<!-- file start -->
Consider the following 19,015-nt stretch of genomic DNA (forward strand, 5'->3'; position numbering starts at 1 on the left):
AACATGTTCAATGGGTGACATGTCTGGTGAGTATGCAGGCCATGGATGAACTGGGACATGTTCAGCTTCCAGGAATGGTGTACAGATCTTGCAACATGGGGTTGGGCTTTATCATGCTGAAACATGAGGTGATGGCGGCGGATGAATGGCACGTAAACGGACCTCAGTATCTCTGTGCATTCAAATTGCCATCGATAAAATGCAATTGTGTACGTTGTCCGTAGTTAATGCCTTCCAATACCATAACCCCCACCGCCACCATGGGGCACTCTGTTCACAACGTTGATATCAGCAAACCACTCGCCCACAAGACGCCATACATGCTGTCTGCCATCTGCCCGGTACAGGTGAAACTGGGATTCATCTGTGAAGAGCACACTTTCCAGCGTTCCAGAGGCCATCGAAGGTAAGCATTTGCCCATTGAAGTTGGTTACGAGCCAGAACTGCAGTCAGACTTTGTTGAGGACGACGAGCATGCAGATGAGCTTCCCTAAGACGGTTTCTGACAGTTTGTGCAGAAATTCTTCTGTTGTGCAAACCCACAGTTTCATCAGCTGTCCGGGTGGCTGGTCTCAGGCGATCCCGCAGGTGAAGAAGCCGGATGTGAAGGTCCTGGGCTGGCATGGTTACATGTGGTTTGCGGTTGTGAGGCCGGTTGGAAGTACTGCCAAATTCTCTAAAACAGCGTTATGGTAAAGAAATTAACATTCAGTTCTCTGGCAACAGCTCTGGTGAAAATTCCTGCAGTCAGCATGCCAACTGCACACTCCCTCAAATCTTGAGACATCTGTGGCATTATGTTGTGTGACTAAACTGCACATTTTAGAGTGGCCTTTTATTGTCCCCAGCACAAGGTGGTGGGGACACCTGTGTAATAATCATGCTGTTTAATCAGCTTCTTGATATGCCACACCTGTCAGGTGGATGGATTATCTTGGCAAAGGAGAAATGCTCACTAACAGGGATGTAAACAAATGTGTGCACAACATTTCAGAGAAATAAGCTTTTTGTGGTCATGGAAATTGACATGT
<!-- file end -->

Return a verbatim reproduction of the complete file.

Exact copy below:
Consider the following 19,015-nt stretch of genomic DNA (forward strand, 5'->3'; position numbering starts at 1 on the left):
AACATGTTCAATGGGTGACATGTCTGGTGAGTATGCAGGCCATGGATGAACTGGGACATGTTCAGCTTCCAGGAATGGTGTACAGATCTTGCAACATGGGGTTGGGCTTTATCATGCTGAAACATGAGGTGATGGCGGCGGATGAATGGCACGTAAACGGACCTCAGTATCTCTGTGCATTCAAATTGCCATCGATAAAATGCAATTGTGTACGTTGTCCGTAGTTAATGCCTTCCAATACCATAACCCCCACCGCCACCATGGGGCACTCTGTTCACAACGTTGATATCAGCAAACCACTCGCCCACAAGACGCCATACATGCTGTCTGCCATCTGCCCGGTACAGGTGAAACTGGGATTCATCTGTGAAGAGCACACTTTCCAGCGTTCCAGAGGCCATCGAAGGTAAGCATTTGCCCATTGAAGTTGGTTACGAGCCAGAACTGCAGTCAGACTTTGTTGAGGACGACGAGCATGCAGATGAGCTTCCCTAAGACGGTTTCTGACAGTTTGTGCAGAAATTCTTCTGTTGTGCAAACCCACAGTTTCATCAGCTGTCCGGGTGGCTGGTCTCAGGCGATCCCGCAGGTGAAGAAGCCGGATGTGAAGGTCCTGGGCTGGCATGGTTACATGTGGTTTGCGGTTGTGAGGCCGGTTGGAAGTACTGCCAAATTCTCTAAAACAGCGTTATGGTAAAGAAATTAACATTCAGTTCTCTGGCAACAGCTCTGGTGAAAATTCCTGCAGTCAGCATGCCAACTGCACACTCCCTCAAATCTTGAGACATCTGTGGCATTATGTTGTGTGACTAAACTGCACATTTTAGAGTGGCCTTTTATTGTCCCCAGCACAAGGTGGTGGGGACACCTGTGTAATAATCATGCTGTTTAATCAGCTTCTTGATATGCCACACCTGTCAGGTGGATGGATTATCTTGGCAAAGGAGAAATGCTCACTAACAGGGATGTAAACAAATGTGTGCACAACATTTCAGAGAAATAAGCTTTTTGTGGTCATGGAAATTGACATGT